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dc.contributor.authorStallings, David A.
dc.date.accessioned2007-12-13T23:05:50Z
dc.date.available2007-12-13T23:05:50Z
dc.date.issued1991-05
dc.identifier.issn1170-7682
dc.identifier.urihttps://hdl.handle.net/10182/214
dc.description.abstractThe strong appreciation of the U.S. Dollar between 1980 and 1985 induced a surge in imports into the United States for a wide variety of products. This, in turn, increased the demand for trade protection. Many of these demands were satisfied via U.S. antidumping and countervail regulations, yielding ad valorem tariffs well above current average duties. Import protection can benefit not only the protection-seeker, but also those who provide relief. A principal-agent model is developed that describes the potential gains to both the regulatory agency and the legislator. Empirical results support the model specification, finding both exchange rate and political cycles.en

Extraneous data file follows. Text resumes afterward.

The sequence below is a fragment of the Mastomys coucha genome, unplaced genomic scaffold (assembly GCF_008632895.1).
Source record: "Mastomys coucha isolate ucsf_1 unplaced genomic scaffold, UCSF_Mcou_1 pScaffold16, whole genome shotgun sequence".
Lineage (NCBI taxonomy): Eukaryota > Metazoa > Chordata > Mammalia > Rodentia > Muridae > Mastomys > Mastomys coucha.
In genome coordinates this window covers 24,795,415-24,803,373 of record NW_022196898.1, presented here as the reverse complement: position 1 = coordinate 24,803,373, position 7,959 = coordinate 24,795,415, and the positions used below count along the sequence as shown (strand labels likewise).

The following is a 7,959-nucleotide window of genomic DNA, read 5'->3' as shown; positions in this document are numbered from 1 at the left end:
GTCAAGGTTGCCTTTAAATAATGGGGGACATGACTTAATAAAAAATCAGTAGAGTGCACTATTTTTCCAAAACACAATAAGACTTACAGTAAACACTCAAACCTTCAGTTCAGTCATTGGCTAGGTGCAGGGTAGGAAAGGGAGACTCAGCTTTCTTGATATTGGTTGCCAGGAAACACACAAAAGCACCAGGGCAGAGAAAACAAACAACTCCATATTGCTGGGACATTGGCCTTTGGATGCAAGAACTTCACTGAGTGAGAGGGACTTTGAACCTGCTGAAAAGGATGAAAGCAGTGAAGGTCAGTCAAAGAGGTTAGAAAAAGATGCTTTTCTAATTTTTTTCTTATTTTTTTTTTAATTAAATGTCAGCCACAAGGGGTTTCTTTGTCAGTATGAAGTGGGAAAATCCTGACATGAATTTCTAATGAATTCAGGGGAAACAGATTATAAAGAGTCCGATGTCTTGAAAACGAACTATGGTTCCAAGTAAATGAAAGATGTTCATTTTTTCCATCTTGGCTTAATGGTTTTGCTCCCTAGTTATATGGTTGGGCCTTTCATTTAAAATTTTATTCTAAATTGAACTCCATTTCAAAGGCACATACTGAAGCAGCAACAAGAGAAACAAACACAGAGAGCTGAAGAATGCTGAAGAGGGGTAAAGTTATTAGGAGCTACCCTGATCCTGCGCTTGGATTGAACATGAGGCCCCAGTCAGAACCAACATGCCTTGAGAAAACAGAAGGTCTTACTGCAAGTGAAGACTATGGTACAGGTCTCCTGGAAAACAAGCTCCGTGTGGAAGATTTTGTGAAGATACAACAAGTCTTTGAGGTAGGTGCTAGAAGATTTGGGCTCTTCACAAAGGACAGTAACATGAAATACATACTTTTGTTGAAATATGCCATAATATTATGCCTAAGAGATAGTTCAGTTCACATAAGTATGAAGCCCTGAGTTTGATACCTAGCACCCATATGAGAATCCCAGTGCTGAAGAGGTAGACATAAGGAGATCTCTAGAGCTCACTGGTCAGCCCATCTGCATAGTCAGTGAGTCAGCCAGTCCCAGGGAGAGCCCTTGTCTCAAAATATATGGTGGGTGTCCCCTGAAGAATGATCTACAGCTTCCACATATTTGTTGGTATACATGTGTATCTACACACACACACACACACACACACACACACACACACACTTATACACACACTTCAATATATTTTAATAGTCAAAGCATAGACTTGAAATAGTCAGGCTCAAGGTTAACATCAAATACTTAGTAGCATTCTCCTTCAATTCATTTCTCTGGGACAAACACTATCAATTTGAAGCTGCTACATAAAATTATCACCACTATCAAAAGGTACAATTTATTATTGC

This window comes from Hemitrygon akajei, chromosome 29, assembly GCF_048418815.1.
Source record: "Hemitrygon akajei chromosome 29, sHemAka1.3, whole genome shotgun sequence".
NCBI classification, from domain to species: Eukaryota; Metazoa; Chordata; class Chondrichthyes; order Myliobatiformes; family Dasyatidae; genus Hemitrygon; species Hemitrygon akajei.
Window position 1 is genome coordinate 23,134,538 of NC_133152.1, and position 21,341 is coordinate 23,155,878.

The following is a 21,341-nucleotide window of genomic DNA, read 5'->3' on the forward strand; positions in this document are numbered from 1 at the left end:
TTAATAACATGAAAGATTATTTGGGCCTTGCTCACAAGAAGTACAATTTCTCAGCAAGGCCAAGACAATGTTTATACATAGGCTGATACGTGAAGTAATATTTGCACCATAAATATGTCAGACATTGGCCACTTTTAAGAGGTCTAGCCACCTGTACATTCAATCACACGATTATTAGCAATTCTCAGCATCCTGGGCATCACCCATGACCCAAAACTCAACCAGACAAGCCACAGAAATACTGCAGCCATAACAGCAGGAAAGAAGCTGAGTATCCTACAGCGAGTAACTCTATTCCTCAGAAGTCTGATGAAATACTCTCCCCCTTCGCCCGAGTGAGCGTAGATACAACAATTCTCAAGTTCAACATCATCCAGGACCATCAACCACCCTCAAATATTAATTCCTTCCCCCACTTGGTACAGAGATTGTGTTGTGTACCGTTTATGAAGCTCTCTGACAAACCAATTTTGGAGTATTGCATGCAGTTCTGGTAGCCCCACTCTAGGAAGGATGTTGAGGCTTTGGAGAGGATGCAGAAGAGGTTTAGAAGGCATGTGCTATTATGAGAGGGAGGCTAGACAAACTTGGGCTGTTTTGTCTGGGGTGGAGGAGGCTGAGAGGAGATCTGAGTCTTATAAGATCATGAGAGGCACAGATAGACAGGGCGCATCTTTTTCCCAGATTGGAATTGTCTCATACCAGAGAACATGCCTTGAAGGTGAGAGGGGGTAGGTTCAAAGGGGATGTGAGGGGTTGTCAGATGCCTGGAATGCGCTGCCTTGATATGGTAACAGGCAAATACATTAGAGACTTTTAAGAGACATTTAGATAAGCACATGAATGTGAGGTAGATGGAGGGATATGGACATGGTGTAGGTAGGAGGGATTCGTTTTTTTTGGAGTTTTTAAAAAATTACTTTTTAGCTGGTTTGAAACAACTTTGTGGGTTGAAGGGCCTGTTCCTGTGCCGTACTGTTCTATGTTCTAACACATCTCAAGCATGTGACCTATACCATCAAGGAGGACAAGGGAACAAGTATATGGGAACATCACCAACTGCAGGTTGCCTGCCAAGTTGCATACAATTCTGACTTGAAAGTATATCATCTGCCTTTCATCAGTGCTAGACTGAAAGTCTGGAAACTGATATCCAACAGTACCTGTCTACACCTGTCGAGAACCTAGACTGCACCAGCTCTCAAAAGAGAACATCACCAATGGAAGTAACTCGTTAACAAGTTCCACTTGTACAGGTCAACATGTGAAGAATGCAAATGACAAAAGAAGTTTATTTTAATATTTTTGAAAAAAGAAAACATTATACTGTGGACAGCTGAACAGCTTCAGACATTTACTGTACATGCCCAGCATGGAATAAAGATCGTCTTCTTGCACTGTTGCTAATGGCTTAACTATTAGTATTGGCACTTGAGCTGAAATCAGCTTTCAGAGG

dc.language.isoenen
dc.publisherLincoln University. Agribusiness and Economics Research Unit.en
dc.relation.ispartofseriesResearch report (Lincoln University (Canterbury, N. Z.). Agribusiness and Economics Research Unit) ; no. 211en
dc.relation.ispartofseriesAGMARDT series no. 1en
dc.subjectprotectionismen
dc.subjectUnited Statesen
dc.subjectforeign exchangeen
dc.subjectinternational tradeen
dc.titleAdministered protection in the United States during the 1980s : exchange rates and institutionsen
dc.typeMonographen
dc.subject.marsdenFields of Research::340000 Economics::340200 Applied Economics::340206 International economics and international financeen
lu.contributor.unitAgribusiness and Economics Research Uniten


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